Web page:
The team that won the 2017 Ig Nobel Biology Prize for discovering a female penis, and a male vagina, in a cave insect has published a new paper, reporting a further discovery about the body parts of that insect.
Their new paper is “A Biological Switching Valve Evolved in the Female of a Sex-Role Reversed Cave Insect to Receive Multiple Seminal Packages,” Kazunori Yoshizawa, Yoshitaka Kamimura, Charles Lienhard, Rodrigo L Ferreira, Alexander Blanke, eLife, 2018;7:e39563. The team explains:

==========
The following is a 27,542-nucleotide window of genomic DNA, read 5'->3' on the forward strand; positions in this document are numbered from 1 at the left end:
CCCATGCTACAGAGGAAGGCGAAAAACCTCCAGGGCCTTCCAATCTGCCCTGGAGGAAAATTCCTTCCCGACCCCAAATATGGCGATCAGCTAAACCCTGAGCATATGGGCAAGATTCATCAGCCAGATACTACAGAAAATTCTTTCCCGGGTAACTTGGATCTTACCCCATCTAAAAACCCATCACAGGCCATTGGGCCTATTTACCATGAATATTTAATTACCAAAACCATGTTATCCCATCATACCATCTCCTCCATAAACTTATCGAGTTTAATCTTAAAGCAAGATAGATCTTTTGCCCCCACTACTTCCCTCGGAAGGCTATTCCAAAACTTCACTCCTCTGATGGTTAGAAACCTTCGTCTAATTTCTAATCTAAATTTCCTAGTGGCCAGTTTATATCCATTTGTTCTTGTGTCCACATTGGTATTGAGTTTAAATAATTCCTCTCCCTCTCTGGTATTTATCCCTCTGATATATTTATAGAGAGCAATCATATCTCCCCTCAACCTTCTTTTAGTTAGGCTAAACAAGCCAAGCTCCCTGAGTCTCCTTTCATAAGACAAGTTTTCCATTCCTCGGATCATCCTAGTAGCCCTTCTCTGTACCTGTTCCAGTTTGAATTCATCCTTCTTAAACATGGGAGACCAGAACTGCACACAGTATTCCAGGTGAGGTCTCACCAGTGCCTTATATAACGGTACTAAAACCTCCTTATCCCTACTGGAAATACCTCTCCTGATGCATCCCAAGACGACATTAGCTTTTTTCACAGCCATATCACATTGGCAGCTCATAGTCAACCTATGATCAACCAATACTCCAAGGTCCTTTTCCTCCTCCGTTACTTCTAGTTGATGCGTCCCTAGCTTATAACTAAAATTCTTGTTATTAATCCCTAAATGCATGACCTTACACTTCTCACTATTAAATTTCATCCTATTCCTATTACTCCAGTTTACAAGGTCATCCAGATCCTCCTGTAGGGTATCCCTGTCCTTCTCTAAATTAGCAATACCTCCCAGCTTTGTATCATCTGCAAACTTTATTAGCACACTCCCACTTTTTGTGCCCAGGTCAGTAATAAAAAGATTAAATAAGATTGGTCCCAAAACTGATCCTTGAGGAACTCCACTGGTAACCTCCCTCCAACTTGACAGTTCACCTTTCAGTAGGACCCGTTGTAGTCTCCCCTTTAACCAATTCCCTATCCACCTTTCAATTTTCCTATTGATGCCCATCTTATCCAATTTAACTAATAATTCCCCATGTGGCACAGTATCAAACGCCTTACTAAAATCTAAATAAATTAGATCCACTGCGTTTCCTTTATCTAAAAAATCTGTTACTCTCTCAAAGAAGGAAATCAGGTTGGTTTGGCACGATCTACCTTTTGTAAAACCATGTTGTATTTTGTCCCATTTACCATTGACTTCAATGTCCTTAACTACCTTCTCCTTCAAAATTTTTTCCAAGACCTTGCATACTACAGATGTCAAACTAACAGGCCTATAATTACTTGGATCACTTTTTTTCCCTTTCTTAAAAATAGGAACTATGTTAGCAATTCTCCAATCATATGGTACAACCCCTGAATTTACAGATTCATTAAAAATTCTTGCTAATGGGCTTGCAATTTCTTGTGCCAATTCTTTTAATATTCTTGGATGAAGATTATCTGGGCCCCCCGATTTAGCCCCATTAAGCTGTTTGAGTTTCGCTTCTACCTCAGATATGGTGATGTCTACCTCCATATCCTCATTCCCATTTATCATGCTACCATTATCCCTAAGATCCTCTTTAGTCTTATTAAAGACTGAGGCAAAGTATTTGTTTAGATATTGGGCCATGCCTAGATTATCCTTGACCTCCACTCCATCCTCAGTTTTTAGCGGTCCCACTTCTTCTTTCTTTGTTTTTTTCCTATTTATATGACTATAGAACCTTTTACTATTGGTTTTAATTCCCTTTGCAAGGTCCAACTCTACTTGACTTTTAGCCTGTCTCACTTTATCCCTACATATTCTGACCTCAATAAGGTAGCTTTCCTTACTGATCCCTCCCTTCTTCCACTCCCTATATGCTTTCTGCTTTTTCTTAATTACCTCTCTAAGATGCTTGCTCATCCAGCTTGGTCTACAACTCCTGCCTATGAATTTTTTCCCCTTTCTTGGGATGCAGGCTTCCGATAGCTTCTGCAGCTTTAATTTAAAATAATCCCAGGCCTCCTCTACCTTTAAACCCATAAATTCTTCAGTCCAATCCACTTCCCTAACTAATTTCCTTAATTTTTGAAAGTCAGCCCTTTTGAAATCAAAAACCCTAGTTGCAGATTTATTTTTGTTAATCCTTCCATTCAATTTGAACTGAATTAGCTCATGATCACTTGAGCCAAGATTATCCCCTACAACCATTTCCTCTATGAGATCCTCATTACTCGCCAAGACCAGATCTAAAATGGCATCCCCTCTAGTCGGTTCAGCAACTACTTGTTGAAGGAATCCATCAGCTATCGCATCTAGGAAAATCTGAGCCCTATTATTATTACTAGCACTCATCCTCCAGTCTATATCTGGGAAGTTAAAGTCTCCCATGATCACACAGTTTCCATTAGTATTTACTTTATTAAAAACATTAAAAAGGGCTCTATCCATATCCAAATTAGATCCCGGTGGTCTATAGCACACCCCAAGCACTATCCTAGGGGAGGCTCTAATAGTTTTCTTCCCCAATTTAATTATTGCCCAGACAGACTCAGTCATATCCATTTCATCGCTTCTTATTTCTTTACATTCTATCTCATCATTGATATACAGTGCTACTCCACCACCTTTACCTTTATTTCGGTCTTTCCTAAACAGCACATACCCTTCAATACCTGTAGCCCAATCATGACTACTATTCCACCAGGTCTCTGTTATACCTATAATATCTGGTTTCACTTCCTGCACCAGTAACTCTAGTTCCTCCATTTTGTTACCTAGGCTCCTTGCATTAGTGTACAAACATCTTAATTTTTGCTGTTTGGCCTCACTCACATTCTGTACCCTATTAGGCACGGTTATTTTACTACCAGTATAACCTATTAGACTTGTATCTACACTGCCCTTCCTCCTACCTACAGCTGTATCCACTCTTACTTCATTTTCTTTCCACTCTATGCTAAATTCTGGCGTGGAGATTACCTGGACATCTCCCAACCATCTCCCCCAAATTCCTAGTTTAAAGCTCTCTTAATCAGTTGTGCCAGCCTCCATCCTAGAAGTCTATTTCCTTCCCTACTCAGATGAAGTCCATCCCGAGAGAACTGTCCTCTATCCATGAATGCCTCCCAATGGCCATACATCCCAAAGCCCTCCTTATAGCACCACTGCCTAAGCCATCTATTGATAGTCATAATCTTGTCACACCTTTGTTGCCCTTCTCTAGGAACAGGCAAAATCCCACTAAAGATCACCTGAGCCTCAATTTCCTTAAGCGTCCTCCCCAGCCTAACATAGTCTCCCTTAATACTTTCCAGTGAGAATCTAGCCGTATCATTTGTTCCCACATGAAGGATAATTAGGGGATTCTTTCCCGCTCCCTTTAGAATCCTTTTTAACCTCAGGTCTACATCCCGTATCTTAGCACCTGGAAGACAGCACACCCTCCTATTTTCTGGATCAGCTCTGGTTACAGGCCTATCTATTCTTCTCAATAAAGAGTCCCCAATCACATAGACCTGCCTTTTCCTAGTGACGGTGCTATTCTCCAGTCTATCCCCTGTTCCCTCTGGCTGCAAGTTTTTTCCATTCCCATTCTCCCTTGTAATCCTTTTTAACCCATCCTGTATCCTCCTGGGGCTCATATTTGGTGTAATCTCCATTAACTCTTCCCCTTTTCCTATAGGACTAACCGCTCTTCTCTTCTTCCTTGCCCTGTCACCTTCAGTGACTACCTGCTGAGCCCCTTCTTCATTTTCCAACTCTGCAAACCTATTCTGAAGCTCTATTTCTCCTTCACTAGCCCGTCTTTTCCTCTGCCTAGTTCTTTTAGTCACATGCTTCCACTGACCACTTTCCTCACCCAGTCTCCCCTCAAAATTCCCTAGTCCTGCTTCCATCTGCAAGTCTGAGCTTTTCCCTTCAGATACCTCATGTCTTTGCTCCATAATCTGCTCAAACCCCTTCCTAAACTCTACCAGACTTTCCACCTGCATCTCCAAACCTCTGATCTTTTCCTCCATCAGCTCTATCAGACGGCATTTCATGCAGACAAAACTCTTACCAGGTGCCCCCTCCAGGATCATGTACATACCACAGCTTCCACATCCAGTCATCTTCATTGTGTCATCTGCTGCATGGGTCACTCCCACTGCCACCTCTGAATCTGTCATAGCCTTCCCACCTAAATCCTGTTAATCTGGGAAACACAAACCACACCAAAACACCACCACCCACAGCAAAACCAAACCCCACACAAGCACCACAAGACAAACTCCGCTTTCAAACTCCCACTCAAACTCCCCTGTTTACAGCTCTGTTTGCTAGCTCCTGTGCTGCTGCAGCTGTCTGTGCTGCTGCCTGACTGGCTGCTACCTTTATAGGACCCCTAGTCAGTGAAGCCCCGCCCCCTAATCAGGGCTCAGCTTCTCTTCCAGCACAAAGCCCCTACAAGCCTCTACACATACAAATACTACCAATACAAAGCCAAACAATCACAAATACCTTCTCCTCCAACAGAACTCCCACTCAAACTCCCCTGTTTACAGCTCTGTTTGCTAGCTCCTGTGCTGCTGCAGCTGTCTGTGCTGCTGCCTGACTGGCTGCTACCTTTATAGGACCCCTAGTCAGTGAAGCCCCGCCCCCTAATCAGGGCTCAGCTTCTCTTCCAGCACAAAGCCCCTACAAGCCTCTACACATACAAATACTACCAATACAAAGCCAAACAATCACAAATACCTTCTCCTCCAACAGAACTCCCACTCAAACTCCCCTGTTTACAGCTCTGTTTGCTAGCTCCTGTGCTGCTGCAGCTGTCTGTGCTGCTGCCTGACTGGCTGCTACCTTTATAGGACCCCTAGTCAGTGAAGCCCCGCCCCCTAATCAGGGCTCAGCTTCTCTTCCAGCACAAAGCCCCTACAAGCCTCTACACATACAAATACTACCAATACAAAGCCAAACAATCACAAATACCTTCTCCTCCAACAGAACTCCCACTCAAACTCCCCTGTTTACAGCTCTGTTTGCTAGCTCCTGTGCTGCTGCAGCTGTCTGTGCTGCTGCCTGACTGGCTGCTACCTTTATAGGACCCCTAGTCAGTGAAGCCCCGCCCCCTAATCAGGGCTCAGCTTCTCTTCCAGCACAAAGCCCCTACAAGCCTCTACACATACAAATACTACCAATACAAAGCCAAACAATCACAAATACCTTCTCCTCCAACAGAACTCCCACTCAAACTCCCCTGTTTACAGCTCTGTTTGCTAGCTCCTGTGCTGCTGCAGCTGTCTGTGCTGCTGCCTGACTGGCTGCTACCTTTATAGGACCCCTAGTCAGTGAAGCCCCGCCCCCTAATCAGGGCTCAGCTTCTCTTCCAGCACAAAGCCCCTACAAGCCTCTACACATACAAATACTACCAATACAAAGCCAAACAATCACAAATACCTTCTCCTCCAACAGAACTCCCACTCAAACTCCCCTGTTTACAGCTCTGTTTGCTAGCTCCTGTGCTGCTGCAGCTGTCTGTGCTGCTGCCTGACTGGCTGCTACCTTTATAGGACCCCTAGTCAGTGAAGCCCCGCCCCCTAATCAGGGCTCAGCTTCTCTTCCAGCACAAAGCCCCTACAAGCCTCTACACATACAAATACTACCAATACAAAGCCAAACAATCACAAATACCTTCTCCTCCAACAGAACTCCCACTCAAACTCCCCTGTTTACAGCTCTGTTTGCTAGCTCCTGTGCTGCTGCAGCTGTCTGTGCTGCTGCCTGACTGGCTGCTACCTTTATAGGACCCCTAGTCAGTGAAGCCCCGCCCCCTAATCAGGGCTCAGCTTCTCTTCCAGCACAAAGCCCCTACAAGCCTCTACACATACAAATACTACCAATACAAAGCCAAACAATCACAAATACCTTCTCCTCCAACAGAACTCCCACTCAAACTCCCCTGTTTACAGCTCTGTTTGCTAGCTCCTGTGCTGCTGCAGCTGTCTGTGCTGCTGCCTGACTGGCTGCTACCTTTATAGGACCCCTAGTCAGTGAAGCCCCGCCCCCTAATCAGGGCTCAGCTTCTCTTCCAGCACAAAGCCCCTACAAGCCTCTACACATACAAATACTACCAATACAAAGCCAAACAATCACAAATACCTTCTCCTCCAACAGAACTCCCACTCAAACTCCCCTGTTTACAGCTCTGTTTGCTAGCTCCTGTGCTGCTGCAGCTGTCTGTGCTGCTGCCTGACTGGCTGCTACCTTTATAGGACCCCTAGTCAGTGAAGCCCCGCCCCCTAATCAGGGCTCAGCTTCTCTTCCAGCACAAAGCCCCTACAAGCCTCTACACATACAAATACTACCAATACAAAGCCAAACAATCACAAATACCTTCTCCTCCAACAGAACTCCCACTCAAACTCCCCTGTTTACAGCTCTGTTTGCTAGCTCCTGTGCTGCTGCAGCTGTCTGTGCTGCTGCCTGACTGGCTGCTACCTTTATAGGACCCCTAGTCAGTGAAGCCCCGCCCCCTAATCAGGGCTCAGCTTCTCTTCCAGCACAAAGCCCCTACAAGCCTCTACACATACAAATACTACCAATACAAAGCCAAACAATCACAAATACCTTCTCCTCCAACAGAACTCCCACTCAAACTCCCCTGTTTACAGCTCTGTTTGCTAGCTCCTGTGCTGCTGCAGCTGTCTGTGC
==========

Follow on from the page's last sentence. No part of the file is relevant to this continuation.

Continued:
“In dry caves of southeastern Brazil, live a group of insects named Neotrogla that are perhaps best known because the egg-producing females have penises while the sperm-producing males have vaginas. The sex roles of these Brazilian cave insects are also reversed: females compete over the males, who in turn are selective of their female partners….
“The valve complex has two slots for insemination so that Neotrogla can continue mating while the first slot is occupied. In conjunction with the female penis, this switching valve is a morphological novelty enabling females to compete for seminal gifts in their nutrient-poor cave habitats through long copulation times and multiple seminal injections.”